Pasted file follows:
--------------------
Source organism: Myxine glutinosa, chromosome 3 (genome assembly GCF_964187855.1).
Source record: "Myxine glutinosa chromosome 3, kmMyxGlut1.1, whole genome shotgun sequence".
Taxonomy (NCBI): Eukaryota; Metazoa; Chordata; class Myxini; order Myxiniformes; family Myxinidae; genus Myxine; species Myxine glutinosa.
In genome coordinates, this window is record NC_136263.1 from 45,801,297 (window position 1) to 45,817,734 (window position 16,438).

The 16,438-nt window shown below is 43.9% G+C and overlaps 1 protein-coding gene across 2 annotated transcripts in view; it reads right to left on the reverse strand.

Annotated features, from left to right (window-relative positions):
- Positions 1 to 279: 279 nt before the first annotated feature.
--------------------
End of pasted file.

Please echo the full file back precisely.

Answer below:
Source organism: Myxine glutinosa, chromosome 3 (genome assembly GCF_964187855.1).
Source record: "Myxine glutinosa chromosome 3, kmMyxGlut1.1, whole genome shotgun sequence".
Taxonomy (NCBI): Eukaryota; Metazoa; Chordata; class Myxini; order Myxiniformes; family Myxinidae; genus Myxine; species Myxine glutinosa.
In genome coordinates, this window is record NC_136263.1 from 45,801,297 (window position 1) to 45,817,734 (window position 16,438).

The 16,438-nt window shown below is 43.9% G+C and overlaps 1 protein-coding gene across 2 annotated transcripts in view; it reads right to left on the reverse strand.

Annotated features, from left to right (window-relative positions):
- Positions 1 to 279: 279 nt before the first annotated feature.